The Bridge to K-Rod is Not Structurally Sound

March 10, 2010


Finding a reliable eighth inning guy can be a tenuous process for any ball club.  However, in today’s baseball, it is essential that you have someone reliable in this spot.  The eighth inning involves extreme mental conditions that only some can handle.  It does not produce the same pressure that a closer endures on a game to game basis because there is still that safety net warming up behind you.  This point aside, the bridge to the closer does have its inherent pressures just the same.

The top teams usually have someone who is not only talented in this spot, but that same pitcher will also have some major league experience nine times out of ten.

This brings us to the list of candidates that the Mets have fighting for this spot.  Of all of these players, none have more than what amounts to one full season of major league experience amongst them.  It appears that the Mets have thrown their chips onto the table and are going for broke here.

Of all of the candidates, only Bobby Parnell and Fernando Nieve have any major league experience.  Ryota Igarashi has never pitched against major league hitters.  Jenrry Mejia, although currently looking extremely dominant, is still just twenty years of age.  It is as if the Mets just threw some guys into a basket and decided to see what happens.

There is, however, one guy who I believe could handle this spot at least adequately.  That guy is Pedro Feliciano.  The Mets believe him to be their seventh inning guy as always, but beggars can not be choosers.  Feliciano is the only pitcher on the roster who has actually pitched in the eighth inning, albeit on a fairly limited and intermittent basis.  Most importantly, he has experienced prolonged success at the major league level, and he has shown that appearances certainly are not a factor for him thus far.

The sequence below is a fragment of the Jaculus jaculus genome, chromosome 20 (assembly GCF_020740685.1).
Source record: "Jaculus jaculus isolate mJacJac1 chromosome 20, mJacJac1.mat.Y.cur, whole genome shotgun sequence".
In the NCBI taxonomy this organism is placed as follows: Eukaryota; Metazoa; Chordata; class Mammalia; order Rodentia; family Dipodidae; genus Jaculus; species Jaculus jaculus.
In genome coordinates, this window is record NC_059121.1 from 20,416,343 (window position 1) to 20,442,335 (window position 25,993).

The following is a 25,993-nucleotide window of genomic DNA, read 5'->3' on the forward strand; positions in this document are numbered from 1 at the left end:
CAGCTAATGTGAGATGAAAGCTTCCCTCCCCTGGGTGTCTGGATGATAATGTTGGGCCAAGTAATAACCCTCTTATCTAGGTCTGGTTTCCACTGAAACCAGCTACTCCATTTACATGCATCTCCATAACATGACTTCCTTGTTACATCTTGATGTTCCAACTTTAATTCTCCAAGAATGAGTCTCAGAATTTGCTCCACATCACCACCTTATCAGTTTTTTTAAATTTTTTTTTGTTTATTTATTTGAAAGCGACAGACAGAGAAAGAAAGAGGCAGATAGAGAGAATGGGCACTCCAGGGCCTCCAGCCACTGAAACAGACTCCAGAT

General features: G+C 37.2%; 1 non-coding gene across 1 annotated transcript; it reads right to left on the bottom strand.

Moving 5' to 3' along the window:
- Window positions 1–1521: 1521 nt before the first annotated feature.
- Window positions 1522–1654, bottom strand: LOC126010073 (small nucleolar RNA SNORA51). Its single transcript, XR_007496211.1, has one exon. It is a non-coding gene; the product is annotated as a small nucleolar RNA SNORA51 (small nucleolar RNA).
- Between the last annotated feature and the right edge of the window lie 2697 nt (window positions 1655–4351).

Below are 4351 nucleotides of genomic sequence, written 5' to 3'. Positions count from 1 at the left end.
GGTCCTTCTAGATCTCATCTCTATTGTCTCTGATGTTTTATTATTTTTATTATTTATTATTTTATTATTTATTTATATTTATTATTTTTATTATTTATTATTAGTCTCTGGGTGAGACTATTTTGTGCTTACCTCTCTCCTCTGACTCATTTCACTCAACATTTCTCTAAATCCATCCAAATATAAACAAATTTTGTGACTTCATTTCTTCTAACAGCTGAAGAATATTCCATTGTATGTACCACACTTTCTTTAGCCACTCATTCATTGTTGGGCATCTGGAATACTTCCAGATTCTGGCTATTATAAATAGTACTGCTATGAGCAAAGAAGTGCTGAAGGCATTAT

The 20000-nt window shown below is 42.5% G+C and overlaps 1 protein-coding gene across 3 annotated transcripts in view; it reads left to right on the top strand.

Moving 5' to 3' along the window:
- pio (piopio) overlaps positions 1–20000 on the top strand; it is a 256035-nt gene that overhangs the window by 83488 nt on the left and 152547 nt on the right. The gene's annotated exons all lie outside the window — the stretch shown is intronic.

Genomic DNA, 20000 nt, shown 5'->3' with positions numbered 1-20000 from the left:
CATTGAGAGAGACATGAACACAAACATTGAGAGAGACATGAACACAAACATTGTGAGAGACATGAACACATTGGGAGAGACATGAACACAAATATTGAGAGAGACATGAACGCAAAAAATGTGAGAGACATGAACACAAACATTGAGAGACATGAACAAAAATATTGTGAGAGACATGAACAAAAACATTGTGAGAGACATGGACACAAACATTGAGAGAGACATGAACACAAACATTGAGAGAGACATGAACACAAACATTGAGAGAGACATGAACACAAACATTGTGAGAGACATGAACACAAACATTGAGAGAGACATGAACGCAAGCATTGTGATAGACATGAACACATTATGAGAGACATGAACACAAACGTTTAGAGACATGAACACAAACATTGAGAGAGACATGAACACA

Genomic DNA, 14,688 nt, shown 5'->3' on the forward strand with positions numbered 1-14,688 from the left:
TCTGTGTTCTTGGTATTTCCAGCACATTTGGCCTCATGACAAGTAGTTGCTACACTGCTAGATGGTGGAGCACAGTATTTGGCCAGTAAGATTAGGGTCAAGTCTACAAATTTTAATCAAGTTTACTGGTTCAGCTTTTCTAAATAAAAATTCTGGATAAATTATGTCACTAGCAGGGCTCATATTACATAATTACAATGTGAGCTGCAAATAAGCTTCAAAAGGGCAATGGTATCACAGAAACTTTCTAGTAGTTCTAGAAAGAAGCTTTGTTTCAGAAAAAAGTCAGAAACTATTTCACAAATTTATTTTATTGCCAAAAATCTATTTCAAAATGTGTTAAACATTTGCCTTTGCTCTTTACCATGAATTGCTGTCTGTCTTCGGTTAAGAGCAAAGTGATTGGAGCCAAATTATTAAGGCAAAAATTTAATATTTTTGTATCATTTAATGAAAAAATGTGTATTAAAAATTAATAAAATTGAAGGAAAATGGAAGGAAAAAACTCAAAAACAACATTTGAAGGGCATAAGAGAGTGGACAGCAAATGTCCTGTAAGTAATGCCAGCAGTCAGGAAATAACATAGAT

Is there anyone more fit to be K-Rod's set up man than Felciano?

Unfortunately, I believe that the Mets will keep him in the seventh inning and in only certain situations (against the elite lefty hitters) in the eighth inning.    This leaves the bridge to Francisco Rodriguez a shaky one at best.

Hey, you never know.  One of the other inexperienced candidates could emerge and do well here.  However, I like to play the odds as a gambling man, and these are odds that I would have to walk away from.

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